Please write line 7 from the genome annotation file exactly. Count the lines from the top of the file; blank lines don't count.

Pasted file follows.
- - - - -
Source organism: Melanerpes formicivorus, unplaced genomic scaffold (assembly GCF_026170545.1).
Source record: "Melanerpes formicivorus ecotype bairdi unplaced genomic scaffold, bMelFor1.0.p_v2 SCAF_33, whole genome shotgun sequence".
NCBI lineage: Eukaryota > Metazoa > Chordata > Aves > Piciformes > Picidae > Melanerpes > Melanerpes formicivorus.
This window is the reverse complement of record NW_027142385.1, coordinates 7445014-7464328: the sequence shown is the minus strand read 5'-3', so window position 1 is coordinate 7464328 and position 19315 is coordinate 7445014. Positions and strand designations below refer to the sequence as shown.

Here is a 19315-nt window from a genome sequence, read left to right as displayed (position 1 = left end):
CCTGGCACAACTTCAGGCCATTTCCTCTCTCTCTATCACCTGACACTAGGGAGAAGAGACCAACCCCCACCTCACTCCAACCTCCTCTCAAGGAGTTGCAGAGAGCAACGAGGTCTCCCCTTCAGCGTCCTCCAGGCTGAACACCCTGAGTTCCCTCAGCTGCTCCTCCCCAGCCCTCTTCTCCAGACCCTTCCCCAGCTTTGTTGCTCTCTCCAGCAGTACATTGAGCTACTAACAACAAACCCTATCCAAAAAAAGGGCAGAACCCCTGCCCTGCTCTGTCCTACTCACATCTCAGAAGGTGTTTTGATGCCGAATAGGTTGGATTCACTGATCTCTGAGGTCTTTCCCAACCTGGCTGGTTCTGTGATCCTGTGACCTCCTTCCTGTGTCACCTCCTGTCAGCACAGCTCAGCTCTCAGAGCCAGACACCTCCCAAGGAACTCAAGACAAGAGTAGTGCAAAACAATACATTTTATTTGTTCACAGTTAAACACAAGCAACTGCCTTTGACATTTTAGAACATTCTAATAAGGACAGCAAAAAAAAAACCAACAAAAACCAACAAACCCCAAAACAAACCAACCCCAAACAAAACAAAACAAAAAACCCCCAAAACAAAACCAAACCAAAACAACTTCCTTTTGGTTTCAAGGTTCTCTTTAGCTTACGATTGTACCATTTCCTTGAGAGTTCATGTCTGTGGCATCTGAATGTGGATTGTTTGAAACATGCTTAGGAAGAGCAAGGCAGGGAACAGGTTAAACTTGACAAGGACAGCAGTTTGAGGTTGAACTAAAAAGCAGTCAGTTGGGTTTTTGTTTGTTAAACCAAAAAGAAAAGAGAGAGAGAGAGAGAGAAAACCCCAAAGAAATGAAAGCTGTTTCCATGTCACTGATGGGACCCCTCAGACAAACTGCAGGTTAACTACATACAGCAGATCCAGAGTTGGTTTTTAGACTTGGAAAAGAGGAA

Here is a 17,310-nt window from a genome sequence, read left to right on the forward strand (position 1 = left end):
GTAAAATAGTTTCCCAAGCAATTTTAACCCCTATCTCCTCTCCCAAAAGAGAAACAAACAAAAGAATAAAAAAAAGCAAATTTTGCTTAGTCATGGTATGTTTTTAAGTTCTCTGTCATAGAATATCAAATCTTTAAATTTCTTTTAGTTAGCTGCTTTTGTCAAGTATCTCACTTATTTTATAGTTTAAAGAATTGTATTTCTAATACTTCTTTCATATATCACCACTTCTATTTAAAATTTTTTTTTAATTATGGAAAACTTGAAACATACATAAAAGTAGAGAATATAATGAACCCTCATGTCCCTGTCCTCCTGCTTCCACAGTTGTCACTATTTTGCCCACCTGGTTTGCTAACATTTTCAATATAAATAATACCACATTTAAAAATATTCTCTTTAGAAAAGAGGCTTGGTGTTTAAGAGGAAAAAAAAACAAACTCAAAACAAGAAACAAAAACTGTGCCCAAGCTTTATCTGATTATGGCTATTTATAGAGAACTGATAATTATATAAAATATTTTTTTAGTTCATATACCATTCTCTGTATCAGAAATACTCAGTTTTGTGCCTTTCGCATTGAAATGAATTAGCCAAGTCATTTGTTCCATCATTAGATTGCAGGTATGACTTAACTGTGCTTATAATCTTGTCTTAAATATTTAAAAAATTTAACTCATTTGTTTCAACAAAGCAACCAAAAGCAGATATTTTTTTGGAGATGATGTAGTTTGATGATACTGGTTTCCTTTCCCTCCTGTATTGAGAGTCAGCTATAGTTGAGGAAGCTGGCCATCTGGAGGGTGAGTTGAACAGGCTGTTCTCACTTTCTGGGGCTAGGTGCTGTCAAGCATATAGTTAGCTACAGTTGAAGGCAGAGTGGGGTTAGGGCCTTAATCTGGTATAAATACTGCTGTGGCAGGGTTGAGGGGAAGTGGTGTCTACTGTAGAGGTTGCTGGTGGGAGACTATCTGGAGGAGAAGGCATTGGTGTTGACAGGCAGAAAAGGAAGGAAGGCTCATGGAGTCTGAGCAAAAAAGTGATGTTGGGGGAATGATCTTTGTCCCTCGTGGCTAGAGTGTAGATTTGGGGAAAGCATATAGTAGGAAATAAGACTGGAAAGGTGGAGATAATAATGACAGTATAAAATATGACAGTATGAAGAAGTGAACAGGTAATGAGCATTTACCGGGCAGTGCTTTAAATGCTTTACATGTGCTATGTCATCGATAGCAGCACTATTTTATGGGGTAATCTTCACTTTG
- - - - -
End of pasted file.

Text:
Here is a 17,310-nt window from a genome sequence, read left to right on the forward strand (position 1 = left end):